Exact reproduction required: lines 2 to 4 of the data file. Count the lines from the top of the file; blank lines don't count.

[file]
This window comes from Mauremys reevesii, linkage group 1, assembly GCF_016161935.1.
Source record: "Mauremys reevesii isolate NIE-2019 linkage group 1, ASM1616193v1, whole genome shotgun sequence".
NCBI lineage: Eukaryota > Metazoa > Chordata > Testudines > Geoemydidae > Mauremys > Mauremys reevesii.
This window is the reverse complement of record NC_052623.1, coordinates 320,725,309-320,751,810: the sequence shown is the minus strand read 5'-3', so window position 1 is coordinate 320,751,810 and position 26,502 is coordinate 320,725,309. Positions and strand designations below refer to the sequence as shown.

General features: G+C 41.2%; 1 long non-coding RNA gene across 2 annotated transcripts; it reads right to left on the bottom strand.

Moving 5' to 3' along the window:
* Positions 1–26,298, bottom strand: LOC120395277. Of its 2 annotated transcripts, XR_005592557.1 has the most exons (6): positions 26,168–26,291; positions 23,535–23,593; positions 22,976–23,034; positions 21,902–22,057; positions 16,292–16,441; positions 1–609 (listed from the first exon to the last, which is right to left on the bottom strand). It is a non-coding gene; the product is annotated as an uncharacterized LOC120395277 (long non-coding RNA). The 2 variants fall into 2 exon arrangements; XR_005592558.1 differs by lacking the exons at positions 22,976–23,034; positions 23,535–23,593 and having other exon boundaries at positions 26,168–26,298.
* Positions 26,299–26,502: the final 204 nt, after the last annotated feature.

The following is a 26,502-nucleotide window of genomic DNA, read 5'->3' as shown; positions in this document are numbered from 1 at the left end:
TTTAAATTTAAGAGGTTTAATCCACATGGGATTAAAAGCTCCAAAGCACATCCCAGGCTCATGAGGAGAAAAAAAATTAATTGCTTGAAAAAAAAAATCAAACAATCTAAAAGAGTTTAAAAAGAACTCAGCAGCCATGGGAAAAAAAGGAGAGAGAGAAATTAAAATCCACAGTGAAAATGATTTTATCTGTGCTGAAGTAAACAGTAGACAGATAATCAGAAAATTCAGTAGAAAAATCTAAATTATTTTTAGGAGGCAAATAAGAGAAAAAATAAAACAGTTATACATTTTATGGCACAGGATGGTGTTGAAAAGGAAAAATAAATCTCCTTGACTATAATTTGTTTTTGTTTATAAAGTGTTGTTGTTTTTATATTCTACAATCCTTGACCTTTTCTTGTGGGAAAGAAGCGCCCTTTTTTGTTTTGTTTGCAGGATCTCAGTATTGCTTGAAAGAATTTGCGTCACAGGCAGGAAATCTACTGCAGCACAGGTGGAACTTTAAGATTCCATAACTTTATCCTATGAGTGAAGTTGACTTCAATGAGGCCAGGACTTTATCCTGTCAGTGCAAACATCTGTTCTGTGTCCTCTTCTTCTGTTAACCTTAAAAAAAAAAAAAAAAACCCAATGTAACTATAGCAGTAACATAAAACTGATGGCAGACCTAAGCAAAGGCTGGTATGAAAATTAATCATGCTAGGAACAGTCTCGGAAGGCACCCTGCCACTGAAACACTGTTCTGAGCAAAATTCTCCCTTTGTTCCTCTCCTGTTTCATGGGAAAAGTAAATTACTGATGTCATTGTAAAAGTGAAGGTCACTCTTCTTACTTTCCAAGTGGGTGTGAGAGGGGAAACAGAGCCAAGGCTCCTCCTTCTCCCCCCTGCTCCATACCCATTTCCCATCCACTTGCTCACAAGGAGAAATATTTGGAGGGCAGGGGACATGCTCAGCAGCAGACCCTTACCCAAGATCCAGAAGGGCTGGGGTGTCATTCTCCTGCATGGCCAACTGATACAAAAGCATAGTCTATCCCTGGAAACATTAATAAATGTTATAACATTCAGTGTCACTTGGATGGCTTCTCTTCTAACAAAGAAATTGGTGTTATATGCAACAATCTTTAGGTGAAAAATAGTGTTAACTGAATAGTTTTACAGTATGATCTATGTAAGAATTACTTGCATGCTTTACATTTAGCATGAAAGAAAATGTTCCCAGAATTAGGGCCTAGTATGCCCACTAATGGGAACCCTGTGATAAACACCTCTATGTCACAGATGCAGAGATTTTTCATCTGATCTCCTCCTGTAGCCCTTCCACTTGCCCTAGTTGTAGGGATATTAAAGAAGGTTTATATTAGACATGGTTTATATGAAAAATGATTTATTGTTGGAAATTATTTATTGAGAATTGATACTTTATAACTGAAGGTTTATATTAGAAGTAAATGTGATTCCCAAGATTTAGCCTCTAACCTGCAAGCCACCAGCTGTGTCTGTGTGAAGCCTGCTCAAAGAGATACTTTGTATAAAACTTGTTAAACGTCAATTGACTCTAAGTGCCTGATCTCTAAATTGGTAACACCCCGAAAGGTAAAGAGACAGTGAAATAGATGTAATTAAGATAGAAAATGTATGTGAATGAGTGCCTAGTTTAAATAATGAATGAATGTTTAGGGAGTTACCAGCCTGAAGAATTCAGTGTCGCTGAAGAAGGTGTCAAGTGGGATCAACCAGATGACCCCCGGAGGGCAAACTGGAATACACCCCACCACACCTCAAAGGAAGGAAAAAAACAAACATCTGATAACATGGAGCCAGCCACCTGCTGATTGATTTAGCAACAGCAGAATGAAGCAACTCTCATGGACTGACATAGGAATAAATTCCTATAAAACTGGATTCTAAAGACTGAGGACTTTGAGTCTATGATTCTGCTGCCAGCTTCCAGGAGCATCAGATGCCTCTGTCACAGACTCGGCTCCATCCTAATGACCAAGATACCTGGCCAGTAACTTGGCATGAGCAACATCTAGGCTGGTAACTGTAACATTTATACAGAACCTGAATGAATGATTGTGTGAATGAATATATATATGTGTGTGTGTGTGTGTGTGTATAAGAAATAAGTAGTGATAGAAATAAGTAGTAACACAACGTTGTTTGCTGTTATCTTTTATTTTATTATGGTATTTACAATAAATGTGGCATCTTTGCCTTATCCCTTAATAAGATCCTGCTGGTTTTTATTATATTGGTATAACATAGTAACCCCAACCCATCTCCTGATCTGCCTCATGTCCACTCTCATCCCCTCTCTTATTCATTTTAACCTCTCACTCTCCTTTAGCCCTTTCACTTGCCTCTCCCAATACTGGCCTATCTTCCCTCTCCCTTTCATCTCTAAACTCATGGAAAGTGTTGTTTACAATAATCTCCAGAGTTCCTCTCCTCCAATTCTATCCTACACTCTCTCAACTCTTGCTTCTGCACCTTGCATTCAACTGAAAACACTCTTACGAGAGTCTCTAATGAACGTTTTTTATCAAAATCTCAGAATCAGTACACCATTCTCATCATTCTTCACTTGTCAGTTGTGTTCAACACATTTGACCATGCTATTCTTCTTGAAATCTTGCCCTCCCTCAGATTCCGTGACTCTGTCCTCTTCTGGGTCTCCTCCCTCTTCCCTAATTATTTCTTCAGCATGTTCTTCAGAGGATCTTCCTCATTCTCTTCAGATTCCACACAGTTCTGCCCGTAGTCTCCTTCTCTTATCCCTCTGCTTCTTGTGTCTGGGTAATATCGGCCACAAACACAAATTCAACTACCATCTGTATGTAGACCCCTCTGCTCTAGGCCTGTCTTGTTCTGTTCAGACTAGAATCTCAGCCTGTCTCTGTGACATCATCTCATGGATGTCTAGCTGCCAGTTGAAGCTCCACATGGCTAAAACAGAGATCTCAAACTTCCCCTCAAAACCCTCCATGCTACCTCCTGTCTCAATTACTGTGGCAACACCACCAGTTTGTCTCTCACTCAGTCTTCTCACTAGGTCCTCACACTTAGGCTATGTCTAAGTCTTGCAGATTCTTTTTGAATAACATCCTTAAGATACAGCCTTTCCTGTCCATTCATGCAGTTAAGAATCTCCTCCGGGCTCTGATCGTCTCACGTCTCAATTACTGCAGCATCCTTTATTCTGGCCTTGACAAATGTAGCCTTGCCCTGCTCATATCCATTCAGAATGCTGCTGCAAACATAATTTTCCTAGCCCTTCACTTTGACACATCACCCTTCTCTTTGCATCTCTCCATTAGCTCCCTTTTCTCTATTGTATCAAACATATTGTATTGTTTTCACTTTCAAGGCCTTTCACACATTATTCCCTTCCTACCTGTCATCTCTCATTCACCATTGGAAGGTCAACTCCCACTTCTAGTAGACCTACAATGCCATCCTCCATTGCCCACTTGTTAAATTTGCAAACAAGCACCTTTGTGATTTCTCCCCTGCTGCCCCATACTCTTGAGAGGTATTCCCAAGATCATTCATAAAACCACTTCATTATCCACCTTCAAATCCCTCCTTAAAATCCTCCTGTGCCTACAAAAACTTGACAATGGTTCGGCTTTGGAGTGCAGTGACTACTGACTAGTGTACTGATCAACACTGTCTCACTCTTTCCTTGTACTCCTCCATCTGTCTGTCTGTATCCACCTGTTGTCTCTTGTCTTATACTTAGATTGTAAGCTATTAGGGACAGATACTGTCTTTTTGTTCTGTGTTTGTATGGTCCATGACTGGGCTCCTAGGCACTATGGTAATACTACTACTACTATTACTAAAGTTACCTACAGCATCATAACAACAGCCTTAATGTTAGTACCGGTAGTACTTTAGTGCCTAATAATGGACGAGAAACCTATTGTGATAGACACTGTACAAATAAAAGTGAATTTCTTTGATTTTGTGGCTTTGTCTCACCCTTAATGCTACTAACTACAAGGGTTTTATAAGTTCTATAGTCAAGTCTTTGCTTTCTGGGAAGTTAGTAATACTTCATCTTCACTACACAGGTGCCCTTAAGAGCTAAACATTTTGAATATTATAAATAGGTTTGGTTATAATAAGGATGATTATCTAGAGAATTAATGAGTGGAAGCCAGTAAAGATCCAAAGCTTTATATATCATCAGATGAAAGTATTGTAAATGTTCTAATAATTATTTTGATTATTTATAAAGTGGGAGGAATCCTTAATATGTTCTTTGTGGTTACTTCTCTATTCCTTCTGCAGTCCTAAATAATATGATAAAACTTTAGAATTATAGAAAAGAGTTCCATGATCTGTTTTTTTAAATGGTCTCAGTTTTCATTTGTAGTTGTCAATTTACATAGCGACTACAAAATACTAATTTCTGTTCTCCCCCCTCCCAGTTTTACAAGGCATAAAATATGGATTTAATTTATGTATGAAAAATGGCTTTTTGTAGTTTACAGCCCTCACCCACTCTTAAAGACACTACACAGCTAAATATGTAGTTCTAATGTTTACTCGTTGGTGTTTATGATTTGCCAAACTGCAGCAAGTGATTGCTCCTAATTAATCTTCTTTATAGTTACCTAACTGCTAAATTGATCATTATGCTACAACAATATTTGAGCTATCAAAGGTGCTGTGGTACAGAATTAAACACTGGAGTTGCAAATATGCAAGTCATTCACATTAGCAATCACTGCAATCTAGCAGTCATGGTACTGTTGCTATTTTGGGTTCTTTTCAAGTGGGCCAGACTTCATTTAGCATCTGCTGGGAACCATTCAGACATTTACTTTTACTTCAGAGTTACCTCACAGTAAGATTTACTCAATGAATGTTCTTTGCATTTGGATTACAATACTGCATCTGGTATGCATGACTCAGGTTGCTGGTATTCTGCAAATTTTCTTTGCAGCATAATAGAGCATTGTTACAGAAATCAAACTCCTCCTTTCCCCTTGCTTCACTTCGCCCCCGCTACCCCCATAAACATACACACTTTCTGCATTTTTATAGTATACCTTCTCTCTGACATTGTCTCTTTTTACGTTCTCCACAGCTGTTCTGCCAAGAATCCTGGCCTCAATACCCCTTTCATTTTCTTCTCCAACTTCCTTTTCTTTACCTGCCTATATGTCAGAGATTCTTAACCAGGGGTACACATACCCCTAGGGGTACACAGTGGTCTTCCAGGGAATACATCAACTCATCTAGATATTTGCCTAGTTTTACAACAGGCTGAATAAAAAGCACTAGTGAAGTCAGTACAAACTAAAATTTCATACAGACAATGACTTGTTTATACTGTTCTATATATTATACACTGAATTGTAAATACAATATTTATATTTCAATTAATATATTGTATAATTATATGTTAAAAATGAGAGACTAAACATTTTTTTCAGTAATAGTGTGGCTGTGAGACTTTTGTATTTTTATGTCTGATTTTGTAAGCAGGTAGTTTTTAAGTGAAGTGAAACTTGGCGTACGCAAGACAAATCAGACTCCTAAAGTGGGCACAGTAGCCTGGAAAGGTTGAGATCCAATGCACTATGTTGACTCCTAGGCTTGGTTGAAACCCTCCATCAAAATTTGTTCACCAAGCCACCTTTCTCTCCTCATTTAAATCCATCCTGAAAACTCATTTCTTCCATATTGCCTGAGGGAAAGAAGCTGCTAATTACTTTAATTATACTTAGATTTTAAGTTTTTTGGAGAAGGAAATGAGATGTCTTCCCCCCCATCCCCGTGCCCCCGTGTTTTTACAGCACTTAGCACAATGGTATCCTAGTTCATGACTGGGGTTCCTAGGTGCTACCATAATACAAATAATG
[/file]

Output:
Source record: "Mauremys reevesii isolate NIE-2019 linkage group 1, ASM1616193v1, whole genome shotgun sequence".
NCBI lineage: Eukaryota > Metazoa > Chordata > Testudines > Geoemydidae > Mauremys > Mauremys reevesii.
This window is the reverse complement of record NC_052623.1, coordinates 320,725,309-320,751,810: the sequence shown is the minus strand read 5'-3', so window position 1 is coordinate 320,751,810 and position 26,502 is coordinate 320,725,309. Positions and strand designations below refer to the sequence as shown.